The most common headache
The most common type of headaches by far are tension headaches. About 90% of headaches fall into this category. When you experience a tension headache, you typically feel like there’s a rubber band wrapped too tightly around your head. The pain level can vary from a mild throbbing to fairly severe – in the worst cases, pain spreads from the head and covers the shoulders, neck and upper back. Other unpleasant symptoms may also be present. For example, your scalp, neck and shoulder may be sore and painful to touch. You may also feel extremely tired and easily irritated, and you may have to struggle to concentrate. Insomnia and a lack of appetite are also common symptoms.
Depending on how often you experience them, tension headaches can be broken down into 3 different classifications. Episodic headaches are usually sporadic and occur less than once a month. Frequent tension headaches happen 1-5 times in a given month. The most frequent type of tension headache is classified as chronic. These can occur 15 or more days per month, which means that sufferers of this type of headache are in pain for at least half of their waking hours.
What causes a tension headache? As far as the biomechanical mechanisms that make you feel pain are concerned, there are two schools of thought. The first school of thought states that tension headaches are primarily caused by…tension. This theory holds that such factors as stress and anxiety cause muscles in your face, neck and scalp to tense up, causing your headache. However, some researchers today believe that tension headaches don’t come from muscle tension at all, but rather from imbalances in brain chemicals and neurotransmitters.
For example, researchers are now able to use special machine called an electromyogram to measure muscle contractions, and they have not found a pattern of increased muscle tension that is specific to tension headaches. People with tension headaches are found to be tense, but not any more or less tense than people with migraines. Additionally, they show alterations in the levels of two very important types of brain chemical: serotonins and endorphins.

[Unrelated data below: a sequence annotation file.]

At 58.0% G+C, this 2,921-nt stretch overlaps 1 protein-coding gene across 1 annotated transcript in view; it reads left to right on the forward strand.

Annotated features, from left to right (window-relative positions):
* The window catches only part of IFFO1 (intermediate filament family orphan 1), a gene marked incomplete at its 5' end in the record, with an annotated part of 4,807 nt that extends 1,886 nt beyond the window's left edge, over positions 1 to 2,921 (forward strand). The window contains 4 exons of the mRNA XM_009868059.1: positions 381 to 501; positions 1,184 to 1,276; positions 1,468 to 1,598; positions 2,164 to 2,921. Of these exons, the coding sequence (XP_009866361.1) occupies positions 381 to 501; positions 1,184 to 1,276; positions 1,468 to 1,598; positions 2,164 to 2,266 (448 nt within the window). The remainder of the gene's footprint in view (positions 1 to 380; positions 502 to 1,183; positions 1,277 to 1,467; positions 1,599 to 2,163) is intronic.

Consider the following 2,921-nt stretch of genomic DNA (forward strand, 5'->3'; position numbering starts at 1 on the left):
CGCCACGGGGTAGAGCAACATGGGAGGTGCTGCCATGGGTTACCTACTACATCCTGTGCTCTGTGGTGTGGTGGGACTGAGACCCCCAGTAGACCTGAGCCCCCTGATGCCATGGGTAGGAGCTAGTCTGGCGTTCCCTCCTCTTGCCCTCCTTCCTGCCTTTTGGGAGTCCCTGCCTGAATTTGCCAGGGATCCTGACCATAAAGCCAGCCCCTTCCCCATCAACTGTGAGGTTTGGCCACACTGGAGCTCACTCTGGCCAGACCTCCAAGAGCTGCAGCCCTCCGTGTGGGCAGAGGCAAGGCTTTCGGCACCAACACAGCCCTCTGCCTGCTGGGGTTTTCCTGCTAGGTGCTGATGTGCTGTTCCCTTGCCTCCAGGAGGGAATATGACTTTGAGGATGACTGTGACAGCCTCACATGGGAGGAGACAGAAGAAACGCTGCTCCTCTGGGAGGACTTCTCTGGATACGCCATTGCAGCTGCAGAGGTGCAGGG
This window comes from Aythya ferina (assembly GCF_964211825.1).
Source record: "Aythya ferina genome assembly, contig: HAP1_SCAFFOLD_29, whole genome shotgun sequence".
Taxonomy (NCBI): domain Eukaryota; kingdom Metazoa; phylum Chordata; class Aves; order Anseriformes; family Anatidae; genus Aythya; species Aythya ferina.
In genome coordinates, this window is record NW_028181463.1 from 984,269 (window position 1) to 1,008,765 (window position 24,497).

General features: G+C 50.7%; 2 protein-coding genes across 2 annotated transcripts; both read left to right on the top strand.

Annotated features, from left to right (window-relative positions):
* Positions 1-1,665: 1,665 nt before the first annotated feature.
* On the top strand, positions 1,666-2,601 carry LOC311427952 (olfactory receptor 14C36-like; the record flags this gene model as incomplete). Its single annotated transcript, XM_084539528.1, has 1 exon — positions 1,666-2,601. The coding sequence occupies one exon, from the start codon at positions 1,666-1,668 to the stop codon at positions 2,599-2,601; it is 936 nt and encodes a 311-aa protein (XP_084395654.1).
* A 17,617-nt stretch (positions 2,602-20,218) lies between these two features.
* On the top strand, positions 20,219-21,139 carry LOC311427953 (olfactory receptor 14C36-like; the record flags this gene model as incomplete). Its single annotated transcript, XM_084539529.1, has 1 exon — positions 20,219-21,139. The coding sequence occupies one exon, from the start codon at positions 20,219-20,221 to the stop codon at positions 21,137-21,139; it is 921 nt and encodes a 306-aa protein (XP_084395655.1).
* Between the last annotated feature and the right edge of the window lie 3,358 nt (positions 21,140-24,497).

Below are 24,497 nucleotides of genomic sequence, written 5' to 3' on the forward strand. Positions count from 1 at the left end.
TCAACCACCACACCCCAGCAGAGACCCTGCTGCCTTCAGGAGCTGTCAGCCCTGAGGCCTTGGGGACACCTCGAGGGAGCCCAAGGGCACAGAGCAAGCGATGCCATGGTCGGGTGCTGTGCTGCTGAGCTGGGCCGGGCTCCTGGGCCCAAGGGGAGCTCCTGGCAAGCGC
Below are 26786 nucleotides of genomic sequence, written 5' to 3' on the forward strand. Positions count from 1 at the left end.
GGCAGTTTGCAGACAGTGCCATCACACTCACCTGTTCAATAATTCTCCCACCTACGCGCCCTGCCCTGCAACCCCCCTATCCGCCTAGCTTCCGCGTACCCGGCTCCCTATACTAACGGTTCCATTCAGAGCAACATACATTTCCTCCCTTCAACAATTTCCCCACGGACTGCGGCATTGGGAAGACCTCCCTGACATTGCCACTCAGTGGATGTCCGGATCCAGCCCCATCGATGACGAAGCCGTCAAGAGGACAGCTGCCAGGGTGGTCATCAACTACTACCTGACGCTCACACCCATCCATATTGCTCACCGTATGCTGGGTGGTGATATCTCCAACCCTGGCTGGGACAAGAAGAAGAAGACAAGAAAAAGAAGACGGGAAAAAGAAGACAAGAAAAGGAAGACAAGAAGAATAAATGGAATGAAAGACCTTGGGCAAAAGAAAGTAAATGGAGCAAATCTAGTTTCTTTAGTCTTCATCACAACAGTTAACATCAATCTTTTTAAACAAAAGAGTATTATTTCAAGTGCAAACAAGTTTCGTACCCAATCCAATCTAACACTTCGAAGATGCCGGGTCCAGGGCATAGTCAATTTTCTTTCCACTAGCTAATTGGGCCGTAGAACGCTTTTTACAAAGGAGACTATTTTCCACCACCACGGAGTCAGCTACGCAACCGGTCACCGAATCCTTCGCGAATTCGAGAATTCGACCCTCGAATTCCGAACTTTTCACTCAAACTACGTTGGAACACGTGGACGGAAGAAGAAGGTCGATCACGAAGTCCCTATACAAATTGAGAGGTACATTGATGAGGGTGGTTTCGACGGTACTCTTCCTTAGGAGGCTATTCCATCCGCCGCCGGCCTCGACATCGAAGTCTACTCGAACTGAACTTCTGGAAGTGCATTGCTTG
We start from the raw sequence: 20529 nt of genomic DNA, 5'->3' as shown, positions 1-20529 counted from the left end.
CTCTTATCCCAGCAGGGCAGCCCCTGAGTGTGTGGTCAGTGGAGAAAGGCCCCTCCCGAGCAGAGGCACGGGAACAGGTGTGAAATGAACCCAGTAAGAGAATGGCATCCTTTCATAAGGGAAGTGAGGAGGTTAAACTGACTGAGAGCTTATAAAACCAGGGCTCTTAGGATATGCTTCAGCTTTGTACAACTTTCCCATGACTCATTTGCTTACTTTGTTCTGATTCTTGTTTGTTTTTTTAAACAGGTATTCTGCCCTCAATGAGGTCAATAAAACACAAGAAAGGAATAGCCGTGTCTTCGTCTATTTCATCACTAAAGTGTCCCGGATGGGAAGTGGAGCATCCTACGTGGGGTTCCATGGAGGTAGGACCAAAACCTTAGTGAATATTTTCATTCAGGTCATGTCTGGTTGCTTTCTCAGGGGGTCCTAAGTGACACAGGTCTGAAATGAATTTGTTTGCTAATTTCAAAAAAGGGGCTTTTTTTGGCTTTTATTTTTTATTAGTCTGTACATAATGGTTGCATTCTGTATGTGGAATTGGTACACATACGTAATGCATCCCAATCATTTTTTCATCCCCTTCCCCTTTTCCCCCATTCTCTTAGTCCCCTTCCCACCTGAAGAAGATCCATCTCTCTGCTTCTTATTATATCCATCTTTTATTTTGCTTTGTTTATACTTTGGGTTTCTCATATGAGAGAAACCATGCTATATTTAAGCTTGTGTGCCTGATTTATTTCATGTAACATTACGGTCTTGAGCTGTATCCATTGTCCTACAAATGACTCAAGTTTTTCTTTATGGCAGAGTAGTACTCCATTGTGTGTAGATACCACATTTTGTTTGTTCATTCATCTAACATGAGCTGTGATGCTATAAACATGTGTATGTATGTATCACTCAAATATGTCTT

Serotonin helps the brain control mood, sleep and appetite, and serotonin imbalances can also cause clinical depression. Endorphins are the body’s natural painkillers. Changes in the levels of these chemicals interfere with the body’s ability to control pain, and are found in people with both tension headaches and migraines.
No one is sure what causes these changes in brain chemicals. The only thing researchers are certain of right now is that there is a connection between altered levels of these neurotransmitters and various types of headache. However, muscle tension may still be a major contributing factor to tension headache.
Tension Headache Triggers
Whatever the precise mechanism is that produces the headache, tension headaches are known to have a variety of different “triggers.” Exposure to any one of these triggers can lead to a headache, but different people are sensitive to different “triggers.” Here is a list of possible triggers – as you read it, think about the headaches you experience and see if any of these triggers apply to you:
- Stress, depression or anxiety – Heightened emotions, whether they are caused by emotional disorders such as clinical depression or simply from stressful life situations, can trigger headaches in susceptible individuals.
- Lack of sleep, fatigue or overexertion – anything that causes extreme exhaustion can also make you more susceptible to a headache.
- Hunger – Skipping meals or eating at irregular hours gives some people a nasty headache!
- Bad posture – Day-to-day poor posture or any activity that has you holding your head or neck in an awkward or uncomfortable position for a long time will contribute to a headache.
- Eye strain – Staring at a computer screen for too long or reading in poor light leads to headaches for some people.
- Not getting enough exercise
- Excessive smoking, alcohol or caffeine use
- Arthritis and TMD – Both arthritis of the neck and TMD, a disorder that causes excessive jaw clenching, can trigger tension headaches.
- Colds, sinus infections, and nasal congestion – Anyone who’s ever had a bad cold can attest to this trigger.
- Overuse of over-the-counter pain relievers can cause a “rebound headache.”